Will the free market solve everything?

John K Clark (johnkc@well.com)
Fri, 21 Feb 1997 22:28:31 -0800 (PST)


On Thu, 20 Feb 1997 Gregory Houston <vertigo@triberian.com> Wrote:

>will the free market solve everything ?


>What is the monetary value of your love for your mother?

I don't need to place a monetary value on the love I have for my mother
because I can't sell it to you at any price, even if I wanted to. That
doesn't mean we place an infinite value on life, we don't, not even on our
own life. If we did we'd live in the cheapest one room apartment we could
find and eat nothing but soybeans, powdered milk and vitamin tablets.
The money saved would be used to pay for more health insurance and for

The Free market provides an index of civilization's opinion of the value of
object, and that includes intangibles. Intangibles are important and they are
reflected in the price. I could make more money if I change jobs and worked
for a different company, but if it's an unpleasant, unfriendly place then it
might not be worth it to me. If I was the CEO of that company I'd try to make
the working conditions more pleasant so I wouldn't have to pay so much to get
people to work for me.

>Tesla was working towards free energy for the masses, but then
>monetary interests such as Eddison and the US government quickly
>ended that noise.

Nothing is free, the only question is if the people who consume a commodity
will pay for it themselves, or if they will use force to make other people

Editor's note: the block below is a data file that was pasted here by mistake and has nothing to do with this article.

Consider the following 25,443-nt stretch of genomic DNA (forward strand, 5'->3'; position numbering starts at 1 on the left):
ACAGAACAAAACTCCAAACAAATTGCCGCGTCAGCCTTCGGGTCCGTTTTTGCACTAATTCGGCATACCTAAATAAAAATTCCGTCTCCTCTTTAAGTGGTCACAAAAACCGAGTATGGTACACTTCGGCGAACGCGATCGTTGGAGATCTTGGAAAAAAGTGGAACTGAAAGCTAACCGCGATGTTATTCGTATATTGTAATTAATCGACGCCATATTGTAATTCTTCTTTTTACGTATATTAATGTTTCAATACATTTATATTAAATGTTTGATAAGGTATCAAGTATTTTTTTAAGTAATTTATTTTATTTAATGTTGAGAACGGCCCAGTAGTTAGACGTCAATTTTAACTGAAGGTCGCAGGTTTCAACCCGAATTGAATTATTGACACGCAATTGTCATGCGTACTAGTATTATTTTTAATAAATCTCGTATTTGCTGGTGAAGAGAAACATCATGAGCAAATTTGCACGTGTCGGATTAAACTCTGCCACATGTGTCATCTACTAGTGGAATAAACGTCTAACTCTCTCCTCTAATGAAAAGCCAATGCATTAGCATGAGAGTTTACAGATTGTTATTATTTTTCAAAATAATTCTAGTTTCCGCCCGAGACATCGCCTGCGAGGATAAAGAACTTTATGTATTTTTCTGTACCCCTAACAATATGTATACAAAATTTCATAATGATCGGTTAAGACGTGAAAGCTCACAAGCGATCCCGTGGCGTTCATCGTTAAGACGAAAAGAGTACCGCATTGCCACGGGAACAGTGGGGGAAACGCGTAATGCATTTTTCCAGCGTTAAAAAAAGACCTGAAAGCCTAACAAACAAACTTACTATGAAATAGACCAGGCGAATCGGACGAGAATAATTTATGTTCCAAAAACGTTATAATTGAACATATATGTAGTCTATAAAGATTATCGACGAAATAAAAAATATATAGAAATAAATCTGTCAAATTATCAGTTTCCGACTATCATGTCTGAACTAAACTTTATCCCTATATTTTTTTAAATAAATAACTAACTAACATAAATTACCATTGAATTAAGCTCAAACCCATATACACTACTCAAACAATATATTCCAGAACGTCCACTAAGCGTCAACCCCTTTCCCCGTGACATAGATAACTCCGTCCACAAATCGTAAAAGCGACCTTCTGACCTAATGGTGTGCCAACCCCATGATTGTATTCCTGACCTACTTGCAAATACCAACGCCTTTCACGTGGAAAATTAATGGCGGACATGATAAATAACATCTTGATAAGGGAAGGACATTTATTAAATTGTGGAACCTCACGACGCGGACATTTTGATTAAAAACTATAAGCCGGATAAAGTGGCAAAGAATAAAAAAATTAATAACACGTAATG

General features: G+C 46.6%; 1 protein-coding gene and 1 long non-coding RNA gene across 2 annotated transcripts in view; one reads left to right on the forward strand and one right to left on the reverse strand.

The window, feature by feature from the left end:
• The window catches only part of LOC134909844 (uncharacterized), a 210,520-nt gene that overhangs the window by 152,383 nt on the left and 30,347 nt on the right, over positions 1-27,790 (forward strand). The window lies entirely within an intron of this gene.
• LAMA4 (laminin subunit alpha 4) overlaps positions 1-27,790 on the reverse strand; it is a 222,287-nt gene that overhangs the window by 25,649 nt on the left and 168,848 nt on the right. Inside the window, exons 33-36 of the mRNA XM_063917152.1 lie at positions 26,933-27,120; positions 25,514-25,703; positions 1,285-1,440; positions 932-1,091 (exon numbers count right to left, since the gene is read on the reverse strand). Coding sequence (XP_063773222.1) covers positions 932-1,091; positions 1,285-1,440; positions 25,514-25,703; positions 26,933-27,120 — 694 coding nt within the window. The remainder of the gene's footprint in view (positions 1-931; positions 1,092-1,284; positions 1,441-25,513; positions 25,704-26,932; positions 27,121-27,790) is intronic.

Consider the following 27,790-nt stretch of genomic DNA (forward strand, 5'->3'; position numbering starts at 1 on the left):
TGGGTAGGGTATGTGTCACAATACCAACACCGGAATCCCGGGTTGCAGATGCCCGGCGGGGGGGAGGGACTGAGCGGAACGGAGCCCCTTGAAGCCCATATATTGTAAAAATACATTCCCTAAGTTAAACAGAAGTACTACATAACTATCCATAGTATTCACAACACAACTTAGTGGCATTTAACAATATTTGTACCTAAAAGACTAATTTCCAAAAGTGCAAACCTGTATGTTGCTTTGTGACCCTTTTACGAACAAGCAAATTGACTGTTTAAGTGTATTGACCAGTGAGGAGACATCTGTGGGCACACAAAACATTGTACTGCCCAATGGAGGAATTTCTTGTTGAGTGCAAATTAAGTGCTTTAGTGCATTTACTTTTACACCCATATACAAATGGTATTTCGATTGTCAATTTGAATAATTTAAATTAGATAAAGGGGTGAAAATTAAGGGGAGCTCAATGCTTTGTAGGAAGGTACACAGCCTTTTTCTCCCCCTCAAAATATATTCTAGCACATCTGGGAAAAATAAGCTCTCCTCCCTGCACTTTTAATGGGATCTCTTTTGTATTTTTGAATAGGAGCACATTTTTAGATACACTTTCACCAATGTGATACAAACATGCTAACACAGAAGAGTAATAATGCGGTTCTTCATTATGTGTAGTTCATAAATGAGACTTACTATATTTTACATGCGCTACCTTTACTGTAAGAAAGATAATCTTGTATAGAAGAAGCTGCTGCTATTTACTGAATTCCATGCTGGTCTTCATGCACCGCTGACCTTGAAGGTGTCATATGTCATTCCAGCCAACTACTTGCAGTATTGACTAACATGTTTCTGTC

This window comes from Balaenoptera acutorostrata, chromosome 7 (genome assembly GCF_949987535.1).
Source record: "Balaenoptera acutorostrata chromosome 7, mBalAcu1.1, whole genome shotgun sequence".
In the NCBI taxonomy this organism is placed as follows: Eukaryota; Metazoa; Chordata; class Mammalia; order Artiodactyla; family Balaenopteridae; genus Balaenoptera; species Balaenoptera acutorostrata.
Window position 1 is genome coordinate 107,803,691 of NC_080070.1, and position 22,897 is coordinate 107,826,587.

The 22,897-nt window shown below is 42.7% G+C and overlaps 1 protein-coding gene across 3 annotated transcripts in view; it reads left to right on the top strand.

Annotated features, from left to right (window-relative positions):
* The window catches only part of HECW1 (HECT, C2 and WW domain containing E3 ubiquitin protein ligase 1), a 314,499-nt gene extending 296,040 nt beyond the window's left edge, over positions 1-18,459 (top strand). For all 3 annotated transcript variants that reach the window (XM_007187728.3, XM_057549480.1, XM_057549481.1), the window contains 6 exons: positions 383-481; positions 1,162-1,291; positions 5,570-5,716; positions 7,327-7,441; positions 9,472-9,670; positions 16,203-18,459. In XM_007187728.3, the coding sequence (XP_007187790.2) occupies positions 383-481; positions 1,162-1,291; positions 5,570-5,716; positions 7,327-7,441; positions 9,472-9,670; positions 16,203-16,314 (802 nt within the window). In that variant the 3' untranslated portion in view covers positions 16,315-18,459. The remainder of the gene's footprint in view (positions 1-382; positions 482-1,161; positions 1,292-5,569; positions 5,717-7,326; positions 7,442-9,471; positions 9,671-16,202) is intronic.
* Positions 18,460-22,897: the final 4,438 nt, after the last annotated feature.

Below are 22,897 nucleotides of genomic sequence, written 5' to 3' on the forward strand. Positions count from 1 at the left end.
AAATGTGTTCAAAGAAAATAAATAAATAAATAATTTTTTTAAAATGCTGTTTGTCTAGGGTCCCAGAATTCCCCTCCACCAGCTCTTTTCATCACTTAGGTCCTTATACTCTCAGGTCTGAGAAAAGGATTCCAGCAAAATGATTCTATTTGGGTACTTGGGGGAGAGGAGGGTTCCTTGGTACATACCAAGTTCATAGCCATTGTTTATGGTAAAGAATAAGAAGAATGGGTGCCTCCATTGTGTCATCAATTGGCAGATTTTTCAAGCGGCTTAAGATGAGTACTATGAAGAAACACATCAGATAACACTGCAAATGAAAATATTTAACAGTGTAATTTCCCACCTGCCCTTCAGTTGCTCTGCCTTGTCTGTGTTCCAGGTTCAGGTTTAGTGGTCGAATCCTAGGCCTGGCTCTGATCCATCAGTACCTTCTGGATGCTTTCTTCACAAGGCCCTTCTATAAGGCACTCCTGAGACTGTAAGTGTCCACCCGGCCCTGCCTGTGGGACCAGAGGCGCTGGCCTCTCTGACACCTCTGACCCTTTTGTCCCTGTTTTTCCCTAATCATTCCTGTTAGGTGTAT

pay it for them. As for Tesla, he was a great genius but he was also nutty
as a fruitcake.

>Employment is modern slavery.

I agree that work is a terrible drag, but at this stage in out Evolution
there doesn't seem to be any alternative.

>By defining minimum wage our puppet government is allowed to define
>just how many people will live in poverty, spending their lives
>enslaved to the system working 60-80 hour work weeks. I know many
>people who work these hours and are still barely able to make ends

It doesn't matter how badly you need the money, if your services are only
worth 1$ an hour to me then that is all I will pay for them, unless I'm
engaged in charity. If the government decrees that I must pay everybody 5$ an
hour then the solution is obvious, I won't hire anybody and now you make
0$ an hour.

>What are there, like 6 billion people in the world, and about
>40 million who have internet access. That means that less than 1%
>(about 0.6%) of our world population has internet access.
>The biggest hindering factors being economic, and then political.

It is not a coincidence that the places on the Earth where Internet access is
most common are also the same places where markets are the most free.

>Food and rent are more important [than the Internet]

If a person can not afford to buy a used computer at a garage sale, then I
don't understand how they can buy a new color television and I don't
understand how they can then afford to spend hundreds of hours a month
watching it. If they can not pay 20$ a month for Internet access how can
they afford to spend 10 tines that much on cigarettes and beer?


In western society it has nothing to do with survival, just what luxuries you